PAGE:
Unlike the majority, the dissent interpreted the California rule to be mandatory. Given that interpretation, the dissent argued that Erie principles required application of the state rule. Id. at 917-918 (Wallace, J., dissenting). As discussed below, the Nevada rule is mandatory. Even so, application of the Olympic multi-step analysis, as informed by a subsequent Supreme Court decision, leads us to conclude that the federal rule applies.
The initial inquiry is whether the federal and state rules are coextensive. As Chemerinsky notes, " [s]ometimes that is quite unclear." Chemerinsky at 269.
Federal Rule 41(b) provides in part that " [f]or failure of the plaintiff to prosecute or to comply with these rules or any order of court, a defendant may move for dismissal of an action or of any claim against the defendant." When applying this discretionary rule, a trial court "considers the housekeeping interests of the court and the reasonable diligence displayed by the parties." Olympic, 760 F.2d at 915.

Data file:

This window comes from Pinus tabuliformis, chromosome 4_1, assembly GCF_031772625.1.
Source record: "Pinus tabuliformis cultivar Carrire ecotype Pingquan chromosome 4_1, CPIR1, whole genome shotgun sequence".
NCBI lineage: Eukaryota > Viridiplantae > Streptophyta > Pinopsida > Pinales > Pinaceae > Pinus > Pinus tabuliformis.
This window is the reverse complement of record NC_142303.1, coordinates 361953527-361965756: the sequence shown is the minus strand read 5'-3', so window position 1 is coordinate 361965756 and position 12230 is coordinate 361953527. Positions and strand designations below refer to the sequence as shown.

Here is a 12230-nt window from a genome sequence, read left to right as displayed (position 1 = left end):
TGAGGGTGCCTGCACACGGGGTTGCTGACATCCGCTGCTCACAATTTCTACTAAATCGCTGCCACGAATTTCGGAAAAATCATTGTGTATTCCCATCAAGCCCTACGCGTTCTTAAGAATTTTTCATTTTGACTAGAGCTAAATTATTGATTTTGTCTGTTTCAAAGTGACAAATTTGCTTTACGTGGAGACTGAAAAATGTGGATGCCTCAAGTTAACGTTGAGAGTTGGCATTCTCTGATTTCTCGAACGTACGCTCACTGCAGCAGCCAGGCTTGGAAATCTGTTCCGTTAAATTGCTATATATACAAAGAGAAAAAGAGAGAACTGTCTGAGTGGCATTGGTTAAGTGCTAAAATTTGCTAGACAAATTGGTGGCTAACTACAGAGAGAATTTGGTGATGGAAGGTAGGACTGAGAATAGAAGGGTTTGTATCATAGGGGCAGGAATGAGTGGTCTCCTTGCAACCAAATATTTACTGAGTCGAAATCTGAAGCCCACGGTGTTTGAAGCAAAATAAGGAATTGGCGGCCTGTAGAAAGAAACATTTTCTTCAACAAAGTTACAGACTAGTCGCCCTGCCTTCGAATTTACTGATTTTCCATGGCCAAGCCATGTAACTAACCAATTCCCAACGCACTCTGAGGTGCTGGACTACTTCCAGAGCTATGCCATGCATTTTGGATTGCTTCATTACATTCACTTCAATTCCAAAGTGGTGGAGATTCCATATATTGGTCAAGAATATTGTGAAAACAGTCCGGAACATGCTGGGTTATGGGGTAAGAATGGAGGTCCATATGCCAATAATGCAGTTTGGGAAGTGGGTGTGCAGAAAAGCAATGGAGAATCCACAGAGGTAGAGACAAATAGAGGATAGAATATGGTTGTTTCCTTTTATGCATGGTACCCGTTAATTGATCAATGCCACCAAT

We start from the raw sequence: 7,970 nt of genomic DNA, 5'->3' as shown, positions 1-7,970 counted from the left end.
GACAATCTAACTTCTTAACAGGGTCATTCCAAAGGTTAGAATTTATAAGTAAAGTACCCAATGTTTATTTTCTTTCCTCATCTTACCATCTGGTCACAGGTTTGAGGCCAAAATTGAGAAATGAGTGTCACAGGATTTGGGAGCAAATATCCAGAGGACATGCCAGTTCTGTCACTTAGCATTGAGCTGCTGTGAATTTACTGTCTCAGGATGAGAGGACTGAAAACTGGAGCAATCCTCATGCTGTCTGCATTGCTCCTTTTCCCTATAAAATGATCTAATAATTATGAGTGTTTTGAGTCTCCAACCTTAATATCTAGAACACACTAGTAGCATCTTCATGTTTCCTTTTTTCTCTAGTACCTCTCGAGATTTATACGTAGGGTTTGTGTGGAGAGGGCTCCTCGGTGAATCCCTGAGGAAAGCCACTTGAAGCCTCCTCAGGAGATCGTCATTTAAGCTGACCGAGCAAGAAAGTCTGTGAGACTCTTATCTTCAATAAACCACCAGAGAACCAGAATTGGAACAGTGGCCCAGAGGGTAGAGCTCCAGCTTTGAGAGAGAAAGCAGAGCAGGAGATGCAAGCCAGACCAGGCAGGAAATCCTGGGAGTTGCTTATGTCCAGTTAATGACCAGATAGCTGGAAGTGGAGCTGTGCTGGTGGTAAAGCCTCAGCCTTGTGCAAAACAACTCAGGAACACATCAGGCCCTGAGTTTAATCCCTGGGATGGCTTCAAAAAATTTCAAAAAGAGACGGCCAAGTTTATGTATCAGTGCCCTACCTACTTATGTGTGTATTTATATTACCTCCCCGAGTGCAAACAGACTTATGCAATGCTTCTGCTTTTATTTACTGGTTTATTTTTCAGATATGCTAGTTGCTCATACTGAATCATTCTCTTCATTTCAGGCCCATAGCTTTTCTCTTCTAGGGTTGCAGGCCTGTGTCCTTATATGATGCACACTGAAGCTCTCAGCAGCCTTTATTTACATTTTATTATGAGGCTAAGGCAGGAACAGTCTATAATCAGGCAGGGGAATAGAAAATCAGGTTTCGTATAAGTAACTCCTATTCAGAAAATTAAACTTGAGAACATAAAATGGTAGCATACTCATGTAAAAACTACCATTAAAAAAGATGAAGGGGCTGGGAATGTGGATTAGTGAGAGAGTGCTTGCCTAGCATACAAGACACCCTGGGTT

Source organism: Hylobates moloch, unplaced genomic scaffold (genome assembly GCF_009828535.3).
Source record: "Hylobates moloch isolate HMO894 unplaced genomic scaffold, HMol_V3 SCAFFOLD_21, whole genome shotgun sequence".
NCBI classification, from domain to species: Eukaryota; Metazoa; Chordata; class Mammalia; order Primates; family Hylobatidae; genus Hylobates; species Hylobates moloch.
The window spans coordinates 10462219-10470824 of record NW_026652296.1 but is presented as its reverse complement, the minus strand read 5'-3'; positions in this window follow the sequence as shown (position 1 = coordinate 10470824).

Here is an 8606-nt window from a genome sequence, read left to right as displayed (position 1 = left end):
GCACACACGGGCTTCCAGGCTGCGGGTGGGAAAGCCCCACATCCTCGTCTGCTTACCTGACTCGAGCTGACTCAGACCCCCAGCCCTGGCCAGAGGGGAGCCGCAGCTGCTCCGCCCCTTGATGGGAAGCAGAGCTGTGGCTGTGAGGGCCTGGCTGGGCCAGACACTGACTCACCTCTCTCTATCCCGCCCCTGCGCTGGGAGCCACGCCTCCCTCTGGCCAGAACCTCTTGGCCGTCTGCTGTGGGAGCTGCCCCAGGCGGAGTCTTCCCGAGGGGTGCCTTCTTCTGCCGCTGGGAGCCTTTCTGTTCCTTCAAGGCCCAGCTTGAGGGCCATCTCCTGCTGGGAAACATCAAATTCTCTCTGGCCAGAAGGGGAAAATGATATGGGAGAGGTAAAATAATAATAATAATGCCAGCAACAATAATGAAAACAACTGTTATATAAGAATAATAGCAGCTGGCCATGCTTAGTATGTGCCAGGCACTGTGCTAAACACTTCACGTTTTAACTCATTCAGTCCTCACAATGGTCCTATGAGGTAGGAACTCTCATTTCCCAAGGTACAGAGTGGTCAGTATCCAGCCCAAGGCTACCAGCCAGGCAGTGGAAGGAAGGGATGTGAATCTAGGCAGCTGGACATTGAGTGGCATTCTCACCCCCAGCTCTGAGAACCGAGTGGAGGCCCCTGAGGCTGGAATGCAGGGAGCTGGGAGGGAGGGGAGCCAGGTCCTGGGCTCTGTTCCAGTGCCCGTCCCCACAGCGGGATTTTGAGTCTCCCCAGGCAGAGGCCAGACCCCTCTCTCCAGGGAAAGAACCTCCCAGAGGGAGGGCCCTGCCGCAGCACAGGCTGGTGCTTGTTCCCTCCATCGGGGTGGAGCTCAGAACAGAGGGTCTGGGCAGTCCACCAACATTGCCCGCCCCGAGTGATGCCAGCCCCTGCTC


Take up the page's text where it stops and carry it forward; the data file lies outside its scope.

Nevada Rule 41(e) provides in part that:
Any action heretofore or hereafter commenced shall be dismissed by the court in which the same shall have been commenced or to which it may be transferred on motion of any party, or on the court's own motion, after due notice to the parties, unless such action is brought to trial within five years after the plaintiff has filed his action, except where the parties have stipulated in writing that the time may be extended.
This rule nearly mirrors the convoluted California rule considered by the court in Olympic. See 760 F.2d at 915.2 The phrase "shall be dismissed," found in the California and Nevada rules, facially provides for mandatory dismissal. Looking to California case law, however, the Olympic majority determined that judicially recognized exceptions imparted discretion into the rule. Id. In appropriate situations, the California courts could decline to dismiss cases that fell within the rule. Id.
Nevada's judiciary declined to adopt California's discretion-imparting exceptions. See Thran v. First Judicial Dist. Court, 79 Nev. 176, 380 P.2d 297, 299-300 (1963) (declining to adopt exceptions recognized by California courts); see also Erickson v. One Thirty-Three, Inc., 104 Nev. 755, 757-58, 766 P.2d 898, 899-900 (1988) (reaffirming mandatory nature of dismissal under Rule 41(e)). If a case has not been brought to trial within five years and the parties do not stipulate to an extension, the court must dismiss the case. This aspect is mandatory.